Political Art at the U.S.-Mexico Border

February 18, 2020

Many artists use their medium as a form to express themselves in moments of heightened emotions. Political and social incidents can instigate large creative reactions from artists. Revolutions, rebellions, and social movements have served as a catalyst for political and anti-governmental or anti-systemic art. In Latin America, revolutions have served as an extensive influence of political art that is often used as a way to denounce current governmental administrations or decisions. Political art is fundamental to momentous oppositionist movements and can help spread messages from political groups. Since Donald Trump has taken office and has increased anti-immigrant rhetoric, political art that denounces the dehumanizing treatment of immigrants has appeared at the U.S.-Mexico border. 

Trump's presidency is not the first time that the United States has failed to employ empathy in regards to new immigrants. “Most historians trace the origins of American anti-immigrant politics to the first big wave of newcomers to the country after the nation’s birth” (Fisher 2019). The United States and its surrounding society and culture has engaged in unwelcoming and disagreeable sentiments to a broad variety of immigrants throughout different time periods. A multitude of ethnic groups have faced discrimination in the U.S. including, but not limited to, German, Italian, Irish, Japanese, and even forced African migrants. These sentiments have recently shifted to focus predominantly on Latin American and Muslim or Arab immigrants.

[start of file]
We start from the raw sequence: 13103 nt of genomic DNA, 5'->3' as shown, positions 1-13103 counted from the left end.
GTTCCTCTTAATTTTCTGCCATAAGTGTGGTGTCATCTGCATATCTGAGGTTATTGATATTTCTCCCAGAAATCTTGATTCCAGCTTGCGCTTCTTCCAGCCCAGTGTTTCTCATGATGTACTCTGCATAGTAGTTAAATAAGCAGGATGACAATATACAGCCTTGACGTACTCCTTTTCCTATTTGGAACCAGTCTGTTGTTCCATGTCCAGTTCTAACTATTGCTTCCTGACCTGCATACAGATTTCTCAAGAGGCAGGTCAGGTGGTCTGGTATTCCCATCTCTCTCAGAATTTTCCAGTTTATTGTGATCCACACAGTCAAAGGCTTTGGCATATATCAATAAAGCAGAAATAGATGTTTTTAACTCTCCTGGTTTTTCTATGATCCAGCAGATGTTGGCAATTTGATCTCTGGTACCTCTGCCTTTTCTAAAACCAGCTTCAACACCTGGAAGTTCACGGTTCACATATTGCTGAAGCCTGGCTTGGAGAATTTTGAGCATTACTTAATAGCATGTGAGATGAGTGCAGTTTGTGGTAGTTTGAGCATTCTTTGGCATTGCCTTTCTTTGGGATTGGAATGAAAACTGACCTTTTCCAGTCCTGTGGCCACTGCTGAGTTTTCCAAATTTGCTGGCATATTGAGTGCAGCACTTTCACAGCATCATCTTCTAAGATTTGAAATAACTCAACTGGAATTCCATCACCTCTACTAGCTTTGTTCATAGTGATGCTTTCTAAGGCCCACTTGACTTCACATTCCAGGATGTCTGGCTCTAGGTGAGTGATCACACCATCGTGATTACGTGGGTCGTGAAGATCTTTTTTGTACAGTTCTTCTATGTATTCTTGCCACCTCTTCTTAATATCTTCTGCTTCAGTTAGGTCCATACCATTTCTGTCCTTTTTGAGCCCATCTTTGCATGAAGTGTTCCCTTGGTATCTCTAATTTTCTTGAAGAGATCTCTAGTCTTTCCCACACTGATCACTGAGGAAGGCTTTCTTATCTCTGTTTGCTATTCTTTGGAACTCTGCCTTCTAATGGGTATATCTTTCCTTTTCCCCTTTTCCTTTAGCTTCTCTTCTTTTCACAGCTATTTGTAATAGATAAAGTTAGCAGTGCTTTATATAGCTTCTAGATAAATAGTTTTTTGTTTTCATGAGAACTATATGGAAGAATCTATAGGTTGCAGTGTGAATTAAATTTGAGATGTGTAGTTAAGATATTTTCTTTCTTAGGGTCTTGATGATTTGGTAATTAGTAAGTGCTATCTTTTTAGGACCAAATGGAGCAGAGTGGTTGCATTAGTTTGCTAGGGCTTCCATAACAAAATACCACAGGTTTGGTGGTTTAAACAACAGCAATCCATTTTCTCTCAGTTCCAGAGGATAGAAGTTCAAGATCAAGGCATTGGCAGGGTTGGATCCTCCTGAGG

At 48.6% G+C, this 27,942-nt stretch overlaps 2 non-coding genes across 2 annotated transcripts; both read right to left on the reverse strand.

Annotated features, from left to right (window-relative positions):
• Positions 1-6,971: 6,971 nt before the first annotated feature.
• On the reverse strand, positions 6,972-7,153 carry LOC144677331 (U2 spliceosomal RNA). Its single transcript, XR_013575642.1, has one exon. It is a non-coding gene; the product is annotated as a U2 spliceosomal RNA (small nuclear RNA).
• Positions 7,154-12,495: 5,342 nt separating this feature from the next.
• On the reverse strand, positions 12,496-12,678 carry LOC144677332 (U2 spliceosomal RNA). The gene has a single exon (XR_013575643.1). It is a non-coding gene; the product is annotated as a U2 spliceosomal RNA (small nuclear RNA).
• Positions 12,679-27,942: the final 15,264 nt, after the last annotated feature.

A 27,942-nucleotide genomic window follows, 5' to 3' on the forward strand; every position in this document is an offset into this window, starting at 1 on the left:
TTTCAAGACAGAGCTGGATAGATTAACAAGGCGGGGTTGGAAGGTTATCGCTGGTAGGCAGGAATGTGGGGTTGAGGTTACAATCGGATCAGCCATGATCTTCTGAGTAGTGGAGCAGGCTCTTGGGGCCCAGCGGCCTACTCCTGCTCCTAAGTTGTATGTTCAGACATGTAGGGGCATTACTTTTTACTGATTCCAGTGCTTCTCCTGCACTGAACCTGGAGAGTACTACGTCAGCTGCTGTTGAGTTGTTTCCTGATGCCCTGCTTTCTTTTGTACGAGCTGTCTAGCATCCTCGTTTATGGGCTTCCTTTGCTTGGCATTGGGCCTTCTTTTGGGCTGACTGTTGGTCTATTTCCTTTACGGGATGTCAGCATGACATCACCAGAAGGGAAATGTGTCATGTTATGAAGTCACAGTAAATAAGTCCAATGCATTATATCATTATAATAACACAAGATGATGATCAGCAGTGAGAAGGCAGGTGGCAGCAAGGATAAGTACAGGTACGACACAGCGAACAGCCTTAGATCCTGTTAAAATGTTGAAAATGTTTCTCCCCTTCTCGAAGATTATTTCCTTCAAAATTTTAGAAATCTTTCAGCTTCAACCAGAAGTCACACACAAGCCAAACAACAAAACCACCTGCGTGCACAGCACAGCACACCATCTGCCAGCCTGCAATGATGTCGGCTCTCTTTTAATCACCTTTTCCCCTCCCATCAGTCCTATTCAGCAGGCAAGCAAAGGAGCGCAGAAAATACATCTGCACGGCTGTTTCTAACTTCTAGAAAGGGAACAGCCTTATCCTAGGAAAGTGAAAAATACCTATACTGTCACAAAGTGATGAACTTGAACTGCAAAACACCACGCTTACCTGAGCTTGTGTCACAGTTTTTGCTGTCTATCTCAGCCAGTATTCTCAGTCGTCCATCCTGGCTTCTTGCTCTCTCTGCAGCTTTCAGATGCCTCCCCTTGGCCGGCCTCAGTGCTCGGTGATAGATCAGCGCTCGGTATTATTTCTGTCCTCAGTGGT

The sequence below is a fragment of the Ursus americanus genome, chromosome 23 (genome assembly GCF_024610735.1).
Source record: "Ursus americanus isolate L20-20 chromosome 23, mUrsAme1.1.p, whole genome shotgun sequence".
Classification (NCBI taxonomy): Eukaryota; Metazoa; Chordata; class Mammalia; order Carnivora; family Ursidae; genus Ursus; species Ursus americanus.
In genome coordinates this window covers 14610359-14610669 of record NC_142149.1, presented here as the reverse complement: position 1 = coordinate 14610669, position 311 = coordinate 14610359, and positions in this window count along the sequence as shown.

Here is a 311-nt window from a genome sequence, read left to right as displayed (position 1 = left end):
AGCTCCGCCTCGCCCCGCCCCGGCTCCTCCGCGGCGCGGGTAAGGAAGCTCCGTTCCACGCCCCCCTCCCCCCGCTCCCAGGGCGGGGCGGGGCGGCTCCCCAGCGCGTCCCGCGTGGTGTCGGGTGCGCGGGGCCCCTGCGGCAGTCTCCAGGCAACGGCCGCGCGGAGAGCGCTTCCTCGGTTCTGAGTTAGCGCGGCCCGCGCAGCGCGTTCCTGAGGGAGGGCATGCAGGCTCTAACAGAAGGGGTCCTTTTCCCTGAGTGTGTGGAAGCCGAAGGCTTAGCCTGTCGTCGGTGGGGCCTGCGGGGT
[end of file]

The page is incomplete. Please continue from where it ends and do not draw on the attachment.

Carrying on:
Throughout each wave of anti-immigrant climate, justification is found in some cleavage of culture. With Italians and the Irish, we saw othering under the rationale of a difference in religion, being Catholicism. Now that Catholicism and Christianity have become norms in American society, we now see the othering of Muslims due to their different religious beliefs and practices. Americans have also based anti-immigrant views in a history of racism. After transporting Africans as slaves, Americans quickly formed societal segregations when slavery was finally abolished. Viewed as a stain on American society, Americans have continued with underlying racist ideals that produce anti-immigrant sentiments based on differences in race. Another common rationale is the idea that immigrants are an economic burden on the U.S. and that they are stealing American jobs, which suggests that “true-Americans” are more deserving of jobs than immigrants. This justification denies the notion that everyone has the right to work and support themselves and their family. Though the United States has come a long way from discrimination against earlier immigrant groups, unjust intolerance towards newly-arrived immigrants prevails, and can even be seen in our current governmental administration.